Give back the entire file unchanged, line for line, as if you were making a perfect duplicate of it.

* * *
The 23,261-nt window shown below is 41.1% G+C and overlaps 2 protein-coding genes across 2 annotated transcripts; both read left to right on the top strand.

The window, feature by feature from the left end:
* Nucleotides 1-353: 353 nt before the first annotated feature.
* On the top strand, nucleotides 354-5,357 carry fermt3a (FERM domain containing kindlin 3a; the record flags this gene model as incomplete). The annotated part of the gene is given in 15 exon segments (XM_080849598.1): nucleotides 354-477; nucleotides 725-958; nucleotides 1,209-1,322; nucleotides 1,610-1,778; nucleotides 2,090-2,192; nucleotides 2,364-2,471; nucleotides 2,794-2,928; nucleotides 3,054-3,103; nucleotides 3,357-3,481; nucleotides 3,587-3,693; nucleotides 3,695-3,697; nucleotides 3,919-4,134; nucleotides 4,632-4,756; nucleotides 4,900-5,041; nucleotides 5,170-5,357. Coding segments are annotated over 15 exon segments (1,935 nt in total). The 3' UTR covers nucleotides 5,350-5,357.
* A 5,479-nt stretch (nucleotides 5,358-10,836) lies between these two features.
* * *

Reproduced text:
The 23,261-nt window shown below is 41.1% G+C and overlaps 2 protein-coding genes across 2 annotated transcripts; both read left to right on the top strand.

The window, feature by feature from the left end:
* Nucleotides 1-353: 353 nt before the first annotated feature.
* On the top strand, nucleotides 354-5,357 carry fermt3a (FERM domain containing kindlin 3a; the record flags this gene model as incomplete). The annotated part of the gene is given in 15 exon segments (XM_080849598.1): nucleotides 354-477; nucleotides 725-958; nucleotides 1,209-1,322; nucleotides 1,610-1,778; nucleotides 2,090-2,192; nucleotides 2,364-2,471; nucleotides 2,794-2,928; nucleotides 3,054-3,103; nucleotides 3,357-3,481; nucleotides 3,587-3,693; nucleotides 3,695-3,697; nucleotides 3,919-4,134; nucleotides 4,632-4,756; nucleotides 4,900-5,041; nucleotides 5,170-5,357. Coding segments are annotated over 15 exon segments (1,935 nt in total). The 3' UTR covers nucleotides 5,350-5,357.
* A 5,479-nt stretch (nucleotides 5,358-10,836) lies between these two features.